CIA's bin Laden files stunt raises more questions than it answers
On 1 November, the Central Intelligence Agency (CIA) published nearly 470,000 files – 321 gigabytes – of Osama bin Laden’s digital library, taken from devices found in his compound in Abbottabad, Pakistan. The leader of al-Qaeda was killed in a raid by US Seal Team Six in May 2011, according to United States authorities.
This was the fourth major release of bin Laden documents, which followed the first trove published in May 2015.
The fascinating part of this release story is that the first outlet that published the link between Iran and al Qaeda, based on a 19-page report that was distilled with extraordinary speed from almost half-a-million files, was the Long War Journal (LWJ), the publication of the neoconservative Foundation for the Defense of Democracies (FDD).
The LWJ had prepared a post, ready to go upon release, to provide early context to the huge cache: Iran cooperated with al-Qaeda
"The CIA," according to the journal, "provided FDD's Long War Journal with an advance copy of many of the files.” But why the FDD received the files from the CIA before the public is not clear.
What gives this neoconservative advocacy organisation such a privileged status compared to the hundreds of other organisations with similar expertise that the CIA chooses to make the documents available to it in advance?
That question is at least partially explained by a post that the LWJ made immediately after the files were released. The LWJ had prepared a post, ready to go upon release, to provide early context to the huge cache: Iran cooperated with al-Qaeda and could now be labelled as a “state sponsor of terror” based on al-Qaeda’s internal documents.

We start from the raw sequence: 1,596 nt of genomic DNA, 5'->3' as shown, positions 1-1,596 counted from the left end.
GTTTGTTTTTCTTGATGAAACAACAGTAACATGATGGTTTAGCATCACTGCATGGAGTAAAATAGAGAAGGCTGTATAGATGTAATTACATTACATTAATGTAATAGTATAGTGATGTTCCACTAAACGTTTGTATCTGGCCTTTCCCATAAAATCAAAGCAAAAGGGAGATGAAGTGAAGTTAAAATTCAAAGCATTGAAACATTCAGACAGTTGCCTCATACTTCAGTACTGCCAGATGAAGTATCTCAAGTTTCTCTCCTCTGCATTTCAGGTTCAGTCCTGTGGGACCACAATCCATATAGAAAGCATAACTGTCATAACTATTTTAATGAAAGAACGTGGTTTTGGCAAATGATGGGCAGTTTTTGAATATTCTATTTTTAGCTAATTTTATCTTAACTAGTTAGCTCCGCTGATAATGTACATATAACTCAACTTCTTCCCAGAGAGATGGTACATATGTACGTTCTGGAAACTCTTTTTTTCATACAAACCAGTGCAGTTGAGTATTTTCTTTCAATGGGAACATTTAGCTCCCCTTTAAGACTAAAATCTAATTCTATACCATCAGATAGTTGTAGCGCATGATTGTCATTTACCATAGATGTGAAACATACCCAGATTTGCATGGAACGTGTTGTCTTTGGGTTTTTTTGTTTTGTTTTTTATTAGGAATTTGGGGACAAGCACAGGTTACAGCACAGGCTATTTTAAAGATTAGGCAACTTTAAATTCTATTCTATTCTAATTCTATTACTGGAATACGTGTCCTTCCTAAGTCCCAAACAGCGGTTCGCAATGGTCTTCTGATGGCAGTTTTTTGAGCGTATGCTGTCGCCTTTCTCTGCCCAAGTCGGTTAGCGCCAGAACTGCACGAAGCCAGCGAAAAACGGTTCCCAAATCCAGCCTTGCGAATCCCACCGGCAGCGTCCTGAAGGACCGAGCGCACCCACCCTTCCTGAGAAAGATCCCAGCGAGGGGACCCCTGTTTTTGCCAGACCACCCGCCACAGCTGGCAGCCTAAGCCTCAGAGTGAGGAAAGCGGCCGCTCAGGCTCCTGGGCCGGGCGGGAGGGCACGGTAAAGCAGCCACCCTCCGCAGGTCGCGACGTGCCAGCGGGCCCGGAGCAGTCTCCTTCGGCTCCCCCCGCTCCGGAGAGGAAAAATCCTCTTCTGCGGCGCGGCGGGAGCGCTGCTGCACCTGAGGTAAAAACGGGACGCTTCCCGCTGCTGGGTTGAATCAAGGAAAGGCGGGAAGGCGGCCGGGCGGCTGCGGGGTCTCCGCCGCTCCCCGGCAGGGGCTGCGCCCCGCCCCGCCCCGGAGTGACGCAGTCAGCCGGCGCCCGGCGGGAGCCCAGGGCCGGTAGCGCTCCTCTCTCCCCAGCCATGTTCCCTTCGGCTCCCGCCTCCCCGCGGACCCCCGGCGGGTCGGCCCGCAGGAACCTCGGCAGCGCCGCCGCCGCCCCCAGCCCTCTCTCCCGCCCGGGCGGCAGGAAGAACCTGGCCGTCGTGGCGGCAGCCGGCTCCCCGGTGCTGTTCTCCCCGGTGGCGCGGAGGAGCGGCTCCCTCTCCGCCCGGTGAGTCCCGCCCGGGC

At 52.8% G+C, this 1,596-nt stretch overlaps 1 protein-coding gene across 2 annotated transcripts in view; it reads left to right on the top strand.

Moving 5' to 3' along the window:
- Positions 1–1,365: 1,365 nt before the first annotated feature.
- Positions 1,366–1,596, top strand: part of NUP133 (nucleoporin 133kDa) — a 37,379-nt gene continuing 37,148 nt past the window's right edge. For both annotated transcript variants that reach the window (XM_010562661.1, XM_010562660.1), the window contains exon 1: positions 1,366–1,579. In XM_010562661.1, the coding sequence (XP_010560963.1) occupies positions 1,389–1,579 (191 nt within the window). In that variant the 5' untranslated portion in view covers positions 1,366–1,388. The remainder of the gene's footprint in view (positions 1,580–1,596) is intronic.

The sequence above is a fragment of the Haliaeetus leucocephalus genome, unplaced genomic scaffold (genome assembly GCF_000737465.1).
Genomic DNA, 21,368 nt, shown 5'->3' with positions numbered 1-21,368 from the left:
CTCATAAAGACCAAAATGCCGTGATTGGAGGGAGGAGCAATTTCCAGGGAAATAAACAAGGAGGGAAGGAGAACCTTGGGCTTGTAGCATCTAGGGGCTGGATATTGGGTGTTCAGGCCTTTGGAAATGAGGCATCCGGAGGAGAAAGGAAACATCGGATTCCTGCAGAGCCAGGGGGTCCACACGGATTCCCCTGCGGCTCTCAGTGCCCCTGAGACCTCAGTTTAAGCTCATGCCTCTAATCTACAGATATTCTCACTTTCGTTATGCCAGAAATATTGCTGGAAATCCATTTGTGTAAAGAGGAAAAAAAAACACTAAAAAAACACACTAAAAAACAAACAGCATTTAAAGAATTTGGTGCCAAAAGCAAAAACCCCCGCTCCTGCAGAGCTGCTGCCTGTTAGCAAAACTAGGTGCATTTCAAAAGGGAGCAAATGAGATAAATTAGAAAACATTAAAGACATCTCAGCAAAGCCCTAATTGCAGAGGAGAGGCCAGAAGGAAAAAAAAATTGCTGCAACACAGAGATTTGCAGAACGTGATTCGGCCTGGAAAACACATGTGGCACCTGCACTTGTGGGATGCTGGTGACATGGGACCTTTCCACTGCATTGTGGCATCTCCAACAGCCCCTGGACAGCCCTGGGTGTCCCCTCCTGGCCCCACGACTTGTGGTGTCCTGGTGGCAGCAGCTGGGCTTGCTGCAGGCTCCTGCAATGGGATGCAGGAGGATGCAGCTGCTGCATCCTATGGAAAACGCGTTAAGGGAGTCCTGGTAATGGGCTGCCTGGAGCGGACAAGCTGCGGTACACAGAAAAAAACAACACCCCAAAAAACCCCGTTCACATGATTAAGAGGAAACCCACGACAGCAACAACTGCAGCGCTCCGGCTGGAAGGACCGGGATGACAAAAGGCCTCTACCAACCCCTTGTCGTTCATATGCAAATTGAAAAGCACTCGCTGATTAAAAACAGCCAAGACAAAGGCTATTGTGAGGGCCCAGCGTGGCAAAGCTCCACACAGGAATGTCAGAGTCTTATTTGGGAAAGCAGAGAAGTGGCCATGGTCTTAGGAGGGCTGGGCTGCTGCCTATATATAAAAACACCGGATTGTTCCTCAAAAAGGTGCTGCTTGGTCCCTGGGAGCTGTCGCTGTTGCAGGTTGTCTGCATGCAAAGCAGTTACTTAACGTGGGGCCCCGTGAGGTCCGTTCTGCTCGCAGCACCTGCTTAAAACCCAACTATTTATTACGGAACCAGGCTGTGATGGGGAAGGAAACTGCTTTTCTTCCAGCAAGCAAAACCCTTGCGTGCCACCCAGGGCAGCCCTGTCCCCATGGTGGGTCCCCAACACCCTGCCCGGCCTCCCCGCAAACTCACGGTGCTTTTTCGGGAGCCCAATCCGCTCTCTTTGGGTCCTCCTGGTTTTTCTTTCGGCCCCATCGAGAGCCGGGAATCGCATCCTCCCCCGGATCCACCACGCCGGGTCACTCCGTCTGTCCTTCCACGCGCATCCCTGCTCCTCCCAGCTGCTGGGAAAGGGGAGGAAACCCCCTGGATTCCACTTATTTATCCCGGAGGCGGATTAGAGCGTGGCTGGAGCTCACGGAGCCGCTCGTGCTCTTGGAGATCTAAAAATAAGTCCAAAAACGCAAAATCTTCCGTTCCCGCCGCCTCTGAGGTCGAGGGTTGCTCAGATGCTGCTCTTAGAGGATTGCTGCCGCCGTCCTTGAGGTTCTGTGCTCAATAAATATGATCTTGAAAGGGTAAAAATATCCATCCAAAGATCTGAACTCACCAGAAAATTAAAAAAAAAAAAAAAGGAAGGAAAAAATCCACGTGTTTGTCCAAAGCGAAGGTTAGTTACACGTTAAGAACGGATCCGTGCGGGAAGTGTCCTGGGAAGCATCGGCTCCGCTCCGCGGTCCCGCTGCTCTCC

The next step? Advocating regime change in Iran similar to that which occurred in Iraq’s case.
FDD targets Iran
The FDD is said to be a Washington, DC based think tank. But in reality, it is a centre dedicated to regime change in Iran and exerts influence over the US government to achieve its goal. In a 19 October gathering at the FDD, the US National Security advisor HR McMaster declared, "I love FDD." The summit’s other guest was CIA Director Mike Pompeo.
Pompeo was greeted by Juan Zarate, chairman and senior counselor of the FDD, who said, "There's no secret here. I’m not an unbiased journalist. I’m a fan of this director. … Frankly, I love the man."
The story is reminiscent of the claim that al-Qaeda members were trained by the secular and nationalist Baathist Iraqi dictator, Saddam Hussein
When Zarate asked Pompeo about the "Iranian-Al Qaeda link," Pompeo replied, "I think it's an open secret, and not classified information, that there have been relationships, there are connections. There have been times the Iranians have worked alongside Al Qaeda. Well actually, the CIA is going to release, here, in the next handful of days, a series of documents related to the Abbottabad raids that may prove interesting to those who are looking to take at this issue take a look at this issue a little bit further."
Describing the 19-page report as "a senior jihadist's assessment of the group's relationship with Iran," the LWJ maintains that “the author [of the report] explains that Iran offered some 'Saudi brothers' in al Qaeda ‘everything they needed,’ including ‘money, arms’ and ‘training in Hezbollah camps in Lebanon, in exchange for striking American interests in Saudi Arabia and the Gulf.'"
Familiarity with the intricacies of the religious differences and hostile relations between extremist Sunnis and Shias in the region makes the story of training al-Qaeda operatives in Hezbollah camps a dubious one.
The story is reminiscent of the claim that al-Qaeda members were trained by the secular and nationalist Baathist Iraqi dictator, Saddam Hussein. That claim, which made little sense from the outset, was debunked officially by the US government after it reviewed 600,000 documents captured by the US military during the 2003 invasion of Iraq.